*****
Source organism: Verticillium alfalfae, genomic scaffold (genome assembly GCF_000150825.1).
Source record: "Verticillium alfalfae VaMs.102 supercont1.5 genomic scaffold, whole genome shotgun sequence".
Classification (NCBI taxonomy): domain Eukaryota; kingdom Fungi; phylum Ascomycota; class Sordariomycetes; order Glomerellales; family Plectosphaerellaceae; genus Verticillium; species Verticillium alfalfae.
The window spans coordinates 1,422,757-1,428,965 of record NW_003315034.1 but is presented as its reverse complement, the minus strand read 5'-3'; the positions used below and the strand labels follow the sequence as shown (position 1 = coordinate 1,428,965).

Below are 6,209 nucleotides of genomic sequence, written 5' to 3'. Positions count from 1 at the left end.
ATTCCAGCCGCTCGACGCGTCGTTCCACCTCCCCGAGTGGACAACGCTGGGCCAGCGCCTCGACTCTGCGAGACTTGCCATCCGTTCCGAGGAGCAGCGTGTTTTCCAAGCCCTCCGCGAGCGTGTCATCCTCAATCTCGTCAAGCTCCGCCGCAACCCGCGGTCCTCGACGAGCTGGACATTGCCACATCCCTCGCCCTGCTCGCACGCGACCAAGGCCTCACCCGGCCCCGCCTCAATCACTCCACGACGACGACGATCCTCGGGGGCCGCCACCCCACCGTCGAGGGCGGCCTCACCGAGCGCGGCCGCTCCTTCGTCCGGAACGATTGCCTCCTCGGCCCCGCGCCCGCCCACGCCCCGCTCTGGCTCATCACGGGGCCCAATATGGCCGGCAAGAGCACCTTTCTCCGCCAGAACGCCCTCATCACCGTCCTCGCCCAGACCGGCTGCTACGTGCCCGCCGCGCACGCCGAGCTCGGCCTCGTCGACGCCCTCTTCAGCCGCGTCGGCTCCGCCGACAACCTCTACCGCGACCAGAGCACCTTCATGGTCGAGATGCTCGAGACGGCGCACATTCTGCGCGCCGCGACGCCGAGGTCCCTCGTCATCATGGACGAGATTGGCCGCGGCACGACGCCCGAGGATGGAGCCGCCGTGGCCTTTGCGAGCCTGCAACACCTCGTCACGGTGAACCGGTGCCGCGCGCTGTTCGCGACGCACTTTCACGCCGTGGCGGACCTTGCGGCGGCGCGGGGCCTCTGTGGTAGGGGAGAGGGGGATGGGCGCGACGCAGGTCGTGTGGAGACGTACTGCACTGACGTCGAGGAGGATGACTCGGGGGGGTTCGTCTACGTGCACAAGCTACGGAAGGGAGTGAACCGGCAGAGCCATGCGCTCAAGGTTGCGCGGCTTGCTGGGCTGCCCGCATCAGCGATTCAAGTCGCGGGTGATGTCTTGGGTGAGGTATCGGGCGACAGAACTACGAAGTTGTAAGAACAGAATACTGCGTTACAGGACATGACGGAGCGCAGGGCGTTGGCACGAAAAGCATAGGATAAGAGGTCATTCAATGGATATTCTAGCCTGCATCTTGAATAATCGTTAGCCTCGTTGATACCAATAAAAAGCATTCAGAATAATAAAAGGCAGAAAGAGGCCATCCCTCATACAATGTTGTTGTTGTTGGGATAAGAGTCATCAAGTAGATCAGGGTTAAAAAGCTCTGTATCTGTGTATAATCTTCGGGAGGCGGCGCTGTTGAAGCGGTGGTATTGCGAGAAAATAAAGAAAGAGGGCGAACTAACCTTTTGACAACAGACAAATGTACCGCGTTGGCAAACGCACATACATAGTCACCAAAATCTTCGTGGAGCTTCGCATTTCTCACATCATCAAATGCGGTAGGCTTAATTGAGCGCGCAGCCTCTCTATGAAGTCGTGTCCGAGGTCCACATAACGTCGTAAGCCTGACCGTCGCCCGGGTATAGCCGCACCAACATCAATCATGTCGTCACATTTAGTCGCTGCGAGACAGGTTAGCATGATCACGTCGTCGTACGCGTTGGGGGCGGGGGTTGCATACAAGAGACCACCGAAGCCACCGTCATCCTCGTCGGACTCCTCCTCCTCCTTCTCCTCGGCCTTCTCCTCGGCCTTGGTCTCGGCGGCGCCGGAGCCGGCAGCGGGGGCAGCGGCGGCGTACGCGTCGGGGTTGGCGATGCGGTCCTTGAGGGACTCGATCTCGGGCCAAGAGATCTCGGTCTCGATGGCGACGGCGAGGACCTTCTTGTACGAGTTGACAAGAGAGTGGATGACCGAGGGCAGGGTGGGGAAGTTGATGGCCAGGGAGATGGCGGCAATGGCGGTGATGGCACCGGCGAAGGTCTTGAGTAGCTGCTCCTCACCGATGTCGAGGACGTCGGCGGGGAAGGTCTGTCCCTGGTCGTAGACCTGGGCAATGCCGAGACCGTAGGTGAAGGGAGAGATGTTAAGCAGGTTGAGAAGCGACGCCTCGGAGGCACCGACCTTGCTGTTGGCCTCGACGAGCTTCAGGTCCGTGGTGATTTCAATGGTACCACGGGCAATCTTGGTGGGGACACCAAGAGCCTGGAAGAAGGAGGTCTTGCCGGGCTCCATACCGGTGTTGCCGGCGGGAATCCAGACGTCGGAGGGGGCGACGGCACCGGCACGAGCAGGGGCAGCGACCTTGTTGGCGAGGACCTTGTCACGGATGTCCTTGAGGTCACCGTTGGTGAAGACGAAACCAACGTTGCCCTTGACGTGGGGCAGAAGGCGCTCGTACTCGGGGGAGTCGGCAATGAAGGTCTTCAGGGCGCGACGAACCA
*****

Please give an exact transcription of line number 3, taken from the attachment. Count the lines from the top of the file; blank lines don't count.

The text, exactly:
Classification (NCBI taxonomy): domain Eukaryota; kingdom Fungi; phylum Ascomycota; class Sordariomycetes; order Glomerellales; family Plectosphaerellaceae; genus Verticillium; species Verticillium alfalfae.